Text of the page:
Today there is something called the Soto Zen School. This was never the intention of its so called founder. Yet it has been preserved and has persevered through the ages. In Great teacher Dogen's Dharma eye treasury, he went into detail as to how the lineage of Great Teacher Rinzai's lineage had messed things up illustrating how He (Rinzai) would never had said "Preserve my Rinzai School" but rather he would have said "Preserve the correct Dharma Eye." [I'm doing this form memory so if you know where it is in the Shobogenzo, please point it out in the comments.] Never the less Great teacher Dogen's lineage went to great lengths to preserve the so called "Soto School" instead of preserving the correct dharma eye. So it goes.

This may all just be a rationalization of my present view, a view that should ultimately be dropped off in sitting.

Jordan

5 comments:

HCZ Moderator said...

Jordan,
This rambling post has hit me perfectly in a state of uncertainty. Daughters, truth, life, oh my! Your thoughts are so comfortable and familiar as they todder from this to that with clarity. Thank you.

Lauren said...
This comment has been removed by the author.
Robin said...
This comment has been removed by the author.
Robin said...

The Soto/Rinzai axis is a source of endless fascination for me. I trained in Soto, mostly because I think I'm a Rinzai kind of guy and I didn't want to encourage me. But I love how every lineage, every denomination, every religion, points at the others and says, "That will never work!" Hmmmm. Seems to work for _those_ guys, eh?

Some years ago I read a teaching by a teacher of contemporary Ch'an Buddhism in China, named Master Xuyun. He explained the existence of so many Buddhist paths like this:

"It is like giving different antidotes for different poisons. Later on, patriarchs divided Buddha's teaching into different sects corresponding to different theories. Because the needs of people differ at different times, patriarchs propagated the Dharma in different ways."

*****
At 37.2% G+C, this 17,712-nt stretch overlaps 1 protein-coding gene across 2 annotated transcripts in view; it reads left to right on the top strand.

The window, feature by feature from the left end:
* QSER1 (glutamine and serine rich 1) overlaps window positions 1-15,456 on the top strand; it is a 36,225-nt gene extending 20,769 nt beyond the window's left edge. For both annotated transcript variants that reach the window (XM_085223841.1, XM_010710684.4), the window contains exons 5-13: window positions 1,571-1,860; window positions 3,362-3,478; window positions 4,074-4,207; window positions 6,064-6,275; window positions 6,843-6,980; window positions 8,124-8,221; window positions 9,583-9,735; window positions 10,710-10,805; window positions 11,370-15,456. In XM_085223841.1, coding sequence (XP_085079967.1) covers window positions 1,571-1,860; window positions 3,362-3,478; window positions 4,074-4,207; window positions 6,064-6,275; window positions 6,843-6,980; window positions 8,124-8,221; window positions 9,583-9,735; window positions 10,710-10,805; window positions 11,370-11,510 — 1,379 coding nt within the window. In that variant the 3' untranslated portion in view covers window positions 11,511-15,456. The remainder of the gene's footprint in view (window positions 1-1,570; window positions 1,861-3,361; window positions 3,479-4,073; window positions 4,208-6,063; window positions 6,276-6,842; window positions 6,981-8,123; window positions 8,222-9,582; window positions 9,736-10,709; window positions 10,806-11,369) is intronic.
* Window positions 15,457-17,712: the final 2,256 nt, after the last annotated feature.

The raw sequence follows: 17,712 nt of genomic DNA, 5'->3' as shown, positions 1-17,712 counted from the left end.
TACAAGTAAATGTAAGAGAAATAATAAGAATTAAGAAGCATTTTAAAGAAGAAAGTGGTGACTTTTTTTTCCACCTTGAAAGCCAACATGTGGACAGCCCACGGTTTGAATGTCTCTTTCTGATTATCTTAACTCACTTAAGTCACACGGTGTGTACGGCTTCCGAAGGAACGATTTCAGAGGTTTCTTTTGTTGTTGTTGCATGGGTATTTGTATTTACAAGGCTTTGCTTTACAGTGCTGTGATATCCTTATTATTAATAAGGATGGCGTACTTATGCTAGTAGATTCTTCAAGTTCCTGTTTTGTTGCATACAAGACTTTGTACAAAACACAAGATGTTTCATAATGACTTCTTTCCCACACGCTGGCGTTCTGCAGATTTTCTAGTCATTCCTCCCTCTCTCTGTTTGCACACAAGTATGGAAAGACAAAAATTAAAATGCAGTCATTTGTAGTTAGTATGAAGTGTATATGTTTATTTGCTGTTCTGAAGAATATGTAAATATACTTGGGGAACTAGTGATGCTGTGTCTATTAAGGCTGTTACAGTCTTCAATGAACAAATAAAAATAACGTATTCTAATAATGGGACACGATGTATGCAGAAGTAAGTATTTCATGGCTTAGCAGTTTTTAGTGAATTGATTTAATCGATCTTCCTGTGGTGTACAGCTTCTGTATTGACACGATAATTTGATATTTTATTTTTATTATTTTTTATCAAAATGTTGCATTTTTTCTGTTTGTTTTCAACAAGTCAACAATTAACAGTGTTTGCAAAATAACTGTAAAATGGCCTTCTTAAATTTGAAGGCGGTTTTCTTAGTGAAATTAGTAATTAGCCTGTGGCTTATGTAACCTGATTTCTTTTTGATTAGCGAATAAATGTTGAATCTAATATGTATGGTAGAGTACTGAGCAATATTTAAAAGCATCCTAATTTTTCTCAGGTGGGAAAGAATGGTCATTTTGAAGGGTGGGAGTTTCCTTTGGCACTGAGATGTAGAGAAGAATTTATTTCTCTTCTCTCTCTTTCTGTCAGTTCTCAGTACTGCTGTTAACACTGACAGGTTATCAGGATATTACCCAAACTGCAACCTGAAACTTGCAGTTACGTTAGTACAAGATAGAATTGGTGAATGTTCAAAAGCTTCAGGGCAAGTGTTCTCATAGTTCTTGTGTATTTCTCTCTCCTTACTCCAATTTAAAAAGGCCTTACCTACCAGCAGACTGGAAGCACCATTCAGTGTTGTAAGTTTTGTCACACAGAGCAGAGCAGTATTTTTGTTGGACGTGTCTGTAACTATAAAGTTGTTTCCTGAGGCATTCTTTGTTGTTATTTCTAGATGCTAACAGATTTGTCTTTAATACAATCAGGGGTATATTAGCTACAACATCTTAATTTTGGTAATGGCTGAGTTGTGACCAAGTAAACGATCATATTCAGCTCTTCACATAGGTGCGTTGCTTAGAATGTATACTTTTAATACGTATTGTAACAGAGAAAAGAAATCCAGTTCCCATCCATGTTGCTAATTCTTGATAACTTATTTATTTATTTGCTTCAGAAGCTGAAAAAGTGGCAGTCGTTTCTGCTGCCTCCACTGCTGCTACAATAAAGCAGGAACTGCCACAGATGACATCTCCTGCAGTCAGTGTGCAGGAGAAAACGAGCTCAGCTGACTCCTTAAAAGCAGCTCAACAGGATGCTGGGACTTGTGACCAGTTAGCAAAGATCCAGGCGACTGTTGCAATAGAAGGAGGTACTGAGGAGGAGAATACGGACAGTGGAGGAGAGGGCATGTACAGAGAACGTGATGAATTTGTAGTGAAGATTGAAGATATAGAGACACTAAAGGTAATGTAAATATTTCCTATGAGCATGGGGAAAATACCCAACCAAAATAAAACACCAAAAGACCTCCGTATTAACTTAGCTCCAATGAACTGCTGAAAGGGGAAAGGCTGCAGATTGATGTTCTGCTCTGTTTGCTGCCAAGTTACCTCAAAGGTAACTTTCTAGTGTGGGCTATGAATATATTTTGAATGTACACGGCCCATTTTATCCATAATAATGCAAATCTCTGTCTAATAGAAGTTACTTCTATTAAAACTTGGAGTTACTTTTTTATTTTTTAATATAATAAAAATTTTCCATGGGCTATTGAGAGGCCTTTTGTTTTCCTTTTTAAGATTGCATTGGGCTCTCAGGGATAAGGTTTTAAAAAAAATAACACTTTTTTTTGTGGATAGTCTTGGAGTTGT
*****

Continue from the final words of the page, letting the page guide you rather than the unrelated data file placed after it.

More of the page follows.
He goes on to say that the lineages of Ch'an are a response to the varying personalities, and subsequently varying needs, of those who practice.

In short, we have so many lineages because that's how many it takes. Not even, in fact, because there are a lot of people who still aren't practising.

Would that everyone could dig.

Great post, Jordan!

Robin

Rusty Ring: Reflections of an Old-Timey Hermit.

Jordan said...

HCZ Moderator,

You are welcome!

Lauren, you too!

Robin,
From what I have seen, when the eye for seeing the dharma is correctly transmitted, the vehicle isn't of much consequence. This goes well beyond Soto/Rinzai. Someone once tried to clarify this for us in a nice linked verse style when it was just the northern and southern school. I think the statement was "There is no northern or southern school." I would extend the same to Soto and Rinzai. For centuries they practiced under the same roofs in China, along with three other houses of Zen and the precepts school and the Tiantai school.

As far as the different flavors, I think that given the chance at intimacy, and the casting off of aversions and attachments, any competent teacher will do. Finding the competent teacher remains the trick… But thankfully the master of sitting zen Dogen left his dharma eye treasury in print. And there are still good friends to nudge us in the right direction.

Thanks for the encouragement,
Jordan

Thanks for looking!